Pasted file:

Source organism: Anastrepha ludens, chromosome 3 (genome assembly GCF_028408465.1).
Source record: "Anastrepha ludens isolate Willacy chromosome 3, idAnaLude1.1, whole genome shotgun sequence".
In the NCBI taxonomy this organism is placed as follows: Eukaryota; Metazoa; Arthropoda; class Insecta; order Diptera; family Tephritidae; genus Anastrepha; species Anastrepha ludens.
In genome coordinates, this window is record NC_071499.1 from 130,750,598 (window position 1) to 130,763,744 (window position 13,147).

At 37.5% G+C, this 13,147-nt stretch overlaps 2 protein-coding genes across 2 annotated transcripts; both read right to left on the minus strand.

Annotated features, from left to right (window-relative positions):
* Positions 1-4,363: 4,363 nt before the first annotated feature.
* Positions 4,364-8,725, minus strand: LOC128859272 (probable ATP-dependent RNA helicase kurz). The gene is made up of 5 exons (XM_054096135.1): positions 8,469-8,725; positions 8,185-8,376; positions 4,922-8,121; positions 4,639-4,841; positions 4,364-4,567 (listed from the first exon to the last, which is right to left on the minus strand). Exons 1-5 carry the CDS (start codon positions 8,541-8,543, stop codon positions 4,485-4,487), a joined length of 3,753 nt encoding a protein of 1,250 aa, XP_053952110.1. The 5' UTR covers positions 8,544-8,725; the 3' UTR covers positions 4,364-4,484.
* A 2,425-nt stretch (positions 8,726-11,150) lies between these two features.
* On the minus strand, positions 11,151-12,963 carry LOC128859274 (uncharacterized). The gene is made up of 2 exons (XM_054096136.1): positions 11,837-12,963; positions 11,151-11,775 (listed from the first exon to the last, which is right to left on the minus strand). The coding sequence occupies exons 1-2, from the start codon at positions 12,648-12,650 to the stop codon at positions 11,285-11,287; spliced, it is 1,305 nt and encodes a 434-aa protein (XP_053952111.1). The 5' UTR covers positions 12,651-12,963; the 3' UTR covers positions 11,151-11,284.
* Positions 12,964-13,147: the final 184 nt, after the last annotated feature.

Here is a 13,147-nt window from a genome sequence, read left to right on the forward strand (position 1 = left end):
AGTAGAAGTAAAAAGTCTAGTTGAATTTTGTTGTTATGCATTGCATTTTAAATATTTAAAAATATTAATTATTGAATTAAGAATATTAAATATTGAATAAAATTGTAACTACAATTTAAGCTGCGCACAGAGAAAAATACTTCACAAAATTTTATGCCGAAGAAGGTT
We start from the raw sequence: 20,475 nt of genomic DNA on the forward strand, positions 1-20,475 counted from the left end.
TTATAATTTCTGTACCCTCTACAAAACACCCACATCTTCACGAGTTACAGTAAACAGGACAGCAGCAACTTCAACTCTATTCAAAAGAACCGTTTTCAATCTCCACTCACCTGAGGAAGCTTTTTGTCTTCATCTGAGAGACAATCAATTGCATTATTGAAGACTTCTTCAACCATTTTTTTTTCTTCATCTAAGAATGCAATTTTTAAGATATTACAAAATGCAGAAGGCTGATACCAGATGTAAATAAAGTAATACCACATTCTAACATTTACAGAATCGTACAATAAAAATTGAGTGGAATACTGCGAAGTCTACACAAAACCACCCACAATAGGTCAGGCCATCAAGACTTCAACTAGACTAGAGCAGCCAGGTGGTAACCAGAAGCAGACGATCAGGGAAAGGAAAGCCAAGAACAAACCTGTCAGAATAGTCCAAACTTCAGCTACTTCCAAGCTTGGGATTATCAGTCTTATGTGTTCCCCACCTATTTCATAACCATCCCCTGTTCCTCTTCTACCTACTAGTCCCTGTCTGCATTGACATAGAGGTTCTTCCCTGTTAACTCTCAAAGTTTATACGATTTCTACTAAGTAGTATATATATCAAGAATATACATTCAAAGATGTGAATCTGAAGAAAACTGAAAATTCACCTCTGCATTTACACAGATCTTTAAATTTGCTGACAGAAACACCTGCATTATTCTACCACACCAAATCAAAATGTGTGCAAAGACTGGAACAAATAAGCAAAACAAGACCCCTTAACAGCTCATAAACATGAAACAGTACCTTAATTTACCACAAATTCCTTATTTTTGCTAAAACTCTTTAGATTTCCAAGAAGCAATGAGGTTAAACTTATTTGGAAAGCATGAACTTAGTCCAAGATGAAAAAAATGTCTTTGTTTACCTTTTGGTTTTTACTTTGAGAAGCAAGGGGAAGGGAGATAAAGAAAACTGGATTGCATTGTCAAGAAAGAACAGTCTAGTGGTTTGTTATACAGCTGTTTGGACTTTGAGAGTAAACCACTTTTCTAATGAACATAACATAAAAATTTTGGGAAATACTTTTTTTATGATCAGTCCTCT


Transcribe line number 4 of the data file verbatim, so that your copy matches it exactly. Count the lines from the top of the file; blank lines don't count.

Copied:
In genome coordinates, this window is record NC_071499.1 from 130,750,598 (window position 1) to 130,763,744 (window position 13,147).